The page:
The completion of this Work affords me the opportunity I have long desired of thanking your Lordship thus publicly, for the kindness with which you acceded to my request to be permitted to dedicate it to you.
The encouragement your Lordship was pleased to give me has served to stimulate me in the prosecution of a task, which would, I fear, have been too great for me to have accomplished in my present condition, under any ordinary views of ambition. Indeed, labouring as I have been for many months past, under an almost total deprivation of sight, (the effect of exposure and anxiety of mind in the prosecution of geographical researches,) I owe it to the casual assistance of some of my friends, that I am at length enabled to lay these results before your Lordship and the public.
While I feel a painful conviction that many errors must necessarily pervade a work produced under such unfavourable circumstances, it affords me no small consolation to reflect that Your Lordship has been aware of my situation, and will be disposed to grant me every reasonable indulgence.
I have the honor to be,With the highest respect,My Lord,Your Lordship'sVery obedient and humble servant,CHARLES STURT
PRELIMINARY CHAPTER Purpose of this Chapter—Name of Australia—Impressions of its early Visitors—Character of the Australian rivers—Author's first view of Port Jackson—Extent of the Colony of New South Wales—its rapid advances in prosperity—Erroneous impressions—Commercial importance of Sydney—Growth of fine wool—Mr. M'Arthur's meritorious exertions—Whale-fishery—Other exports—Geographical features—Causes of the large proportion of bad soil—Connection between the geology and vegetation—Geological features—Character of the soil connected with the geological formation—County of Cumberland—Country westward of the Blue Mountains—Disadvantages of the remote settlers—Character of the Eastern coast—Rich tracts in the interior—Periodical droughts—The seasons apparently affected by the interior marshes—Temperature—Fruits—Emigrants: Causes of their success or failure—Moral disadvantages—System of emigration recommended—Hints to emigrants—Progress of inland discovery—Expeditions across the Blue Mountains—Discoveries of Mr. Evans, Mr. Oxley, and others—Conjectures respecting the interior.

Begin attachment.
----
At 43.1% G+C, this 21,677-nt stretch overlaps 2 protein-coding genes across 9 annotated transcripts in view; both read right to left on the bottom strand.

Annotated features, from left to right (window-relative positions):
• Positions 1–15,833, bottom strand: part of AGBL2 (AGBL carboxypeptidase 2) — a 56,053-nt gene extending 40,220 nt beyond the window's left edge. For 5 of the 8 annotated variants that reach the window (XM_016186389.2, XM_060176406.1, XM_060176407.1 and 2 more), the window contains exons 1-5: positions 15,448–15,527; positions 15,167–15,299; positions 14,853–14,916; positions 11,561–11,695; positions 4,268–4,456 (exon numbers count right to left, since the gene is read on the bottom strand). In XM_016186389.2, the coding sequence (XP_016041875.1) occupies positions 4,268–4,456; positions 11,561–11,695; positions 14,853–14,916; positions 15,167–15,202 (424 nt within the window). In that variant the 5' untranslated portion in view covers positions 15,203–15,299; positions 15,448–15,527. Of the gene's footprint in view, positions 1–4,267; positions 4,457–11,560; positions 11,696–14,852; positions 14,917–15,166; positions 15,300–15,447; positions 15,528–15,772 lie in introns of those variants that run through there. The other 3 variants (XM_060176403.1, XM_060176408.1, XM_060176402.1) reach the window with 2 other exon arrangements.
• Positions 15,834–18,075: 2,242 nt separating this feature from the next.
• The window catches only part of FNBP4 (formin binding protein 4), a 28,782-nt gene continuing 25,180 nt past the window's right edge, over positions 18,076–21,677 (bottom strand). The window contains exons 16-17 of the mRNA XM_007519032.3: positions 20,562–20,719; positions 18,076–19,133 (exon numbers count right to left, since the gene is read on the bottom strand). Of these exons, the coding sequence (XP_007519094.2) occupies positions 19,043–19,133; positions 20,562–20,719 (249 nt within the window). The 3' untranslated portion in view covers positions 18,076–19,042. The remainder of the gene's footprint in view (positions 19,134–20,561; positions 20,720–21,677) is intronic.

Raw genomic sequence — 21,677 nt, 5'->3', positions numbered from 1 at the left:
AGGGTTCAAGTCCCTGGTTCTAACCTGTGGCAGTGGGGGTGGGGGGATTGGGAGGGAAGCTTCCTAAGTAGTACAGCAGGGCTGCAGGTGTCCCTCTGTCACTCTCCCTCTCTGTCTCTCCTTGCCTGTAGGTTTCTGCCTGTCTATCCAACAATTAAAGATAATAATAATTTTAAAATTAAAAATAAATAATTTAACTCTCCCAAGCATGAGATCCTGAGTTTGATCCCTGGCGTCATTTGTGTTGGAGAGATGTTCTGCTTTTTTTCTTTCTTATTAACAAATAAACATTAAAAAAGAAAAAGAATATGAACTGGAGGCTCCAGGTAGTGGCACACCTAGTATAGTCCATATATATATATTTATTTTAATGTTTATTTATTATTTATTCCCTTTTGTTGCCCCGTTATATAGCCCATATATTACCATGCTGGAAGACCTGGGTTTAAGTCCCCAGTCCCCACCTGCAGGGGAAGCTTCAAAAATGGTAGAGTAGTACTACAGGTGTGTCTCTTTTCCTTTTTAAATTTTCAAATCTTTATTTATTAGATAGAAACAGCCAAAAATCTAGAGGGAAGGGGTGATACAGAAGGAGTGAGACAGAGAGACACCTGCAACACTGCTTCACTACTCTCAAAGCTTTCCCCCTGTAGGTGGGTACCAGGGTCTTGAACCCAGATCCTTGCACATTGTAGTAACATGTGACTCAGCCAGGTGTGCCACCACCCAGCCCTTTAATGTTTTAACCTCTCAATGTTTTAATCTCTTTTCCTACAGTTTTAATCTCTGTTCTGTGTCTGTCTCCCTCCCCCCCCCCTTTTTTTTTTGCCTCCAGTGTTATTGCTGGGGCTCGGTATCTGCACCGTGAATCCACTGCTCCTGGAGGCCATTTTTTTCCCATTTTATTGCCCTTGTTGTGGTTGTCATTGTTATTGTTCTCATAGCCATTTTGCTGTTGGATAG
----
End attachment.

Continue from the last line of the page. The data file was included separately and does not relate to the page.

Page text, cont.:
When I first determined on committing to the press a detailed account of the two expeditions, which I conducted into the interior of the Australian continent, pursuant to the orders of Lieutenant General Darling, the late Governor of the Colony of New South Wales, it was simply with a view of laying their results before the geographical world, and of correcting the opinions that prevailed with regard to the unexplored country to the westward of the Blue Mountains. I did not feel myself equal either to the task or the responsibility of venturing any remarks on the Colony of New South Wales itself. I had had little time for inquiry, amidst the various duties that fell to my lot in the ordinary routine of the service to which I belonged, when unemployed by the Colonial Government in the prosecution of inland discoveries....